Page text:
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Documents? What documents?

Somehow, during the course of moving a regional Prudential office from Jacksonville, Fla. to New Jersey earlier this year, a whole bunch of documents were destroyed, Prudential says.

And, somehow, documents also were destroyed in Cambridge, Mass., Des Moines, Iowa, and Syracuse, New York.

A federal judge in January fined the company an additional $1 million for the document destruction and told the company to never do it again. The judge also said the company should set up a telephone hotline for employees to report on incidents of document destruction, and to mail all of its employees a 1995 order barring document destruction. The company said it will do so.

Now, you might ask, why did the company have to be ordered in 1997 to mail out a document drawn up in 1995 that would have protected the rights of shareholders who were defrauded by the company?

Good question, according to some state regulators who are objecting to a proposed settlement in part because they feel the document destruction will have a negative effect on customers who want to prove their case against the company.

In New York, the insurance department was concerned enough about the document destruction problem to raid Prudential offices in six cities, seeking documents and other printed material.

In mid-January, fraud investigators from the state insurance department made a sweep of sales offices in New York City, Long Island, Buffalo, Rochester, Albany and Syracuse. Officials from the insurance department said they did so to make sure that no more documents were destroyed.

"The department was part of the multi-state task force that fined Prudential $35 million and set up a restitution plan which will return millions more to policyholders," said Gregory V. Serios, New York's acting superintendent of insurance. "One element of the plan relies on demonstrating that a policyholder was misled by a sales agent. Therefore, the destruction of any sales materials is of paramount concern."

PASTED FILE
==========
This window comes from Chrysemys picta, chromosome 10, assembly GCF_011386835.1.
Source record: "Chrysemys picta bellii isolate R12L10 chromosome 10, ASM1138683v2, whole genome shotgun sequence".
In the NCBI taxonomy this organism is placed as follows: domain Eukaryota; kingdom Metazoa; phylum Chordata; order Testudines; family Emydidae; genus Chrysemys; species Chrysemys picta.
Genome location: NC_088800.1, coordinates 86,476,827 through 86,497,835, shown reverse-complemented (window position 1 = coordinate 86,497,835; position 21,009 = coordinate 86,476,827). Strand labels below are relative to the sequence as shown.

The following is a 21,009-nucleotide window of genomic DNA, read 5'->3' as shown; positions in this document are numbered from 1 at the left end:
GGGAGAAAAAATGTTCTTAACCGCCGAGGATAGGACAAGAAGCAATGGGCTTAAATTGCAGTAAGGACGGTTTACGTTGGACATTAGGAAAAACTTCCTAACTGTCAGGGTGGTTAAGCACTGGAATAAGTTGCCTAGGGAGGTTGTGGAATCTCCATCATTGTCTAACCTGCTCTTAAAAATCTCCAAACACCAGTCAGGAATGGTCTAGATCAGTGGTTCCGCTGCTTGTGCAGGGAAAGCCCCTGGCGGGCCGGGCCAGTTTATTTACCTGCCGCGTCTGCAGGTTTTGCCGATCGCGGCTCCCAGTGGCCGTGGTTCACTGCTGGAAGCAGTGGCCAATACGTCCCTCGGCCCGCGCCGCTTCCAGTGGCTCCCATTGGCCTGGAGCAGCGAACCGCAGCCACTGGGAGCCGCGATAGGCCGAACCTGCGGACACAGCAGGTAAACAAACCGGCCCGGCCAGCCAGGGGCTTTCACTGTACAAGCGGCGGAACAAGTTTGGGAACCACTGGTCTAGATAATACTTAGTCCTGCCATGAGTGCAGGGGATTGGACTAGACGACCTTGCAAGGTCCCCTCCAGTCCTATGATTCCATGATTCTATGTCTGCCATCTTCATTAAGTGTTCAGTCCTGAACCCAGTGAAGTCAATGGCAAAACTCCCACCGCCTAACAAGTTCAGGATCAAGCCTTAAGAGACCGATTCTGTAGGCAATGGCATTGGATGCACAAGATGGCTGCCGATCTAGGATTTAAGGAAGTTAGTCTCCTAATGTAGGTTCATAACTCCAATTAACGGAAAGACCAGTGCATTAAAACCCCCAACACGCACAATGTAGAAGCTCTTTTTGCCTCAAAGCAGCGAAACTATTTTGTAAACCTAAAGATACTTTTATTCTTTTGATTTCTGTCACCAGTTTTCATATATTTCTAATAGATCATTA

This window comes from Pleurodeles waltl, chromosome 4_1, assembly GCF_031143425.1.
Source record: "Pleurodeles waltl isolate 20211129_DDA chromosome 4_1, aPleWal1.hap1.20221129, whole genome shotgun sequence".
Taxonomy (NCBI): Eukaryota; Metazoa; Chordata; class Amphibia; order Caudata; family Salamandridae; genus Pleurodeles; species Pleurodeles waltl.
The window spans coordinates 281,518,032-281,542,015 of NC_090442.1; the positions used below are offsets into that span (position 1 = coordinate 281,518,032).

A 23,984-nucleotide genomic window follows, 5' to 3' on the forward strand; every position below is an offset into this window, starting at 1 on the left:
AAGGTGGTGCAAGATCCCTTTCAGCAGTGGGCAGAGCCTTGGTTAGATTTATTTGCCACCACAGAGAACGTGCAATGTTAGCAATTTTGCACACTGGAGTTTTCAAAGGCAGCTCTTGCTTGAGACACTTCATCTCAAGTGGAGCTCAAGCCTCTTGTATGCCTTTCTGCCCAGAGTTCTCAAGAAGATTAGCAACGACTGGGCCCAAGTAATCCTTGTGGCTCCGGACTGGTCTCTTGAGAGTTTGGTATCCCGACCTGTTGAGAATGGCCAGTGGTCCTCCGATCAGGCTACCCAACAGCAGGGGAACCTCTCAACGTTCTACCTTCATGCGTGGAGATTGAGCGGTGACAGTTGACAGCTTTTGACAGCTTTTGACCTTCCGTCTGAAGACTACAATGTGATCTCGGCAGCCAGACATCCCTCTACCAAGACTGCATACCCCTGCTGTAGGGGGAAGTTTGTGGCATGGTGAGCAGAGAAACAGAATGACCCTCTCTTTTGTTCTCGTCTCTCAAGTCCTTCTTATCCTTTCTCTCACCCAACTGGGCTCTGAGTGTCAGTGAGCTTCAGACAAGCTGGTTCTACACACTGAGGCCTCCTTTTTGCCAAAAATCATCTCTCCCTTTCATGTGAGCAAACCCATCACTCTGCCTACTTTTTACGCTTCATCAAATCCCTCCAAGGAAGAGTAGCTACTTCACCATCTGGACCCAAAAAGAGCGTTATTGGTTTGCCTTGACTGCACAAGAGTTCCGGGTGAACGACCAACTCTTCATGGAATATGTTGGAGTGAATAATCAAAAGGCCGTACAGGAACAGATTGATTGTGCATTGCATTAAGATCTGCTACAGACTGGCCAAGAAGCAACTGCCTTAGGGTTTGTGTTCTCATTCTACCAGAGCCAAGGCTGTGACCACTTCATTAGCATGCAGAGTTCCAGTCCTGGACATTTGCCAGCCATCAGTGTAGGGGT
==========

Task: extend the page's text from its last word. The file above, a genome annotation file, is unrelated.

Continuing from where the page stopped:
The New York investigators, armed with subpeonas, gathered up sales materials, list of documents that were destroyed or removed, audits relating to record retention and other material. They said Prudential officials cooperated with the fraud investigators.

Florida is one of four states objecting to the proposed court settlement.

Fortunately, most of what was destroyed in Florida already had been copied in resonse to subpoenas issued by the Florida Attorney General and the Florida Department of Insurance prior to the move. Prudential says it specifically asked its employees not to destroy anything that might be subject to investigation.

Prudential says that it fired David Fastenberg, the head of the individual insurance group's greater southern territory, for failing to enforce the company's directives to preserve documents. Other agents have been fired by the company for the same reason.

Some of those agents said in a recently filed suit that the company not only condoned document destruction, but encouraged it.

The folks in the Florida insurance department say not to worry, that there probably are copies of whatever was destroyed. They have already copied 40,000 pages of documents - including agent complaint records and individual policy holder sales agreements - that might be needed down the road.

While Florida did not participate in the Multi-State Task Force, it has been investigating claims of churning on its own for more than a year. They say they went their own way because of the state's unique demographics. Since they have a high percentage of elderly residents, they were concerned that Florida might have been prime territory for unscrupulous agents looking to make quick sales.

Florida recently passed a law that defined churning with regard to insurance sales, and made it illegal. An investigation by the insurance department found churning complaints to be centered in the Tampa Bay area.

If you live in Florida and have any questions about any policies you may have purchased from Prudential in the early 80's or 90's, you can call 1-800-342-2762, the insurance department's hotline. Ask for someone working on the Prudential investigation.

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